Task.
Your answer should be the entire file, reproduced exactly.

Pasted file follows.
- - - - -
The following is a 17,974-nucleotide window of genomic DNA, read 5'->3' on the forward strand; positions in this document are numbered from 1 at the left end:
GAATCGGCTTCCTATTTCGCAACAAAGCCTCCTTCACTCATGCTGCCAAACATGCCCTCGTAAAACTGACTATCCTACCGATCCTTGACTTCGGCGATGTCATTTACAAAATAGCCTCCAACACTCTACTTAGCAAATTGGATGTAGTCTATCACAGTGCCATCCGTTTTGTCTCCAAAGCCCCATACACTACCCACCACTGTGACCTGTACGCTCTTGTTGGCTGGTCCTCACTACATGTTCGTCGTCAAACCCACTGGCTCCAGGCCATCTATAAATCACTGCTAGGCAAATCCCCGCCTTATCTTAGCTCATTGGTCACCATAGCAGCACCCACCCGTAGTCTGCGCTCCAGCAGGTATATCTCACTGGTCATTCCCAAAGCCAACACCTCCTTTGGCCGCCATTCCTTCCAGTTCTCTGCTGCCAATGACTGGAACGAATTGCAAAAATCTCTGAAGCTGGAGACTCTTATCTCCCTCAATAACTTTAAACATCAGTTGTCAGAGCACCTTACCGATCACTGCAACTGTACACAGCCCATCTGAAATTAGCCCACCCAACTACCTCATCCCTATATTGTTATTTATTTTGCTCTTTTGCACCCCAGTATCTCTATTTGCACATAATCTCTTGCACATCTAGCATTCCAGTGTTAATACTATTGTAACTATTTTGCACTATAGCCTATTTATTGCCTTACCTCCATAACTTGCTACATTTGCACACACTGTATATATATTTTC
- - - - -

The following is a 17,974-nucleotide window of genomic DNA, read 5'->3' on the forward strand; positions in this document are numbered from 1 at the left end:
GAATCGGCTTCCTATTTCGCAACAAAGCCTCCTTCACTCATGCTGCCAAACATGCCCTCGTAAAACTGACTATCCTACCGATCCTTGACTTCGGCGATGTCATTTACAAAATAGCCTCCAACACTCTACTTAGCAAATTGGATGTAGTCTATCACAGTGCCATCCGTTTTGTCTCCAAAGCCCCATACACTACCCACCACTGTGACCTGTACGCTCTTGTTGGCTGGTCCTCACTACATGTTCGTCGTCAAACCCACTGGCTCCAGGCCATCTATAAATCACTGCTAGGCAAATCCCCGCCTTATCTTAGCTCATTGGTCACCATAGCAGCACCCACCCGTAGTCTGCGCTCCAGCAGGTATATCTCACTGGTCATTCCCAAAGCCAACACCTCCTTTGGCCGCCATTCCTTCCAGTTCTCTGCTGCCAATGACTGGAACGAATTGCAAAAATCTCTGAAGCTGGAGACTCTTATCTCCCTCAATAACTTTAAACATCAGTTGTCAGAGCACCTTACCGATCACTGCAACTGTACACAGCCCATCTGAAATTAGCCCACCCAACTACCTCATCCCTATATTGTTATTTATTTTGCTCTTTTGCACCCCAGTATCTCTATTTGCACATAATCTCTTGCACATCTAGCATTCCAGTGTTAATACTATTGTAACTATTTTGCACTATAGCCTATTTATTGCCTTACCTCCATAACTTGCTACATTTGCACACACTGTATATATATTTTC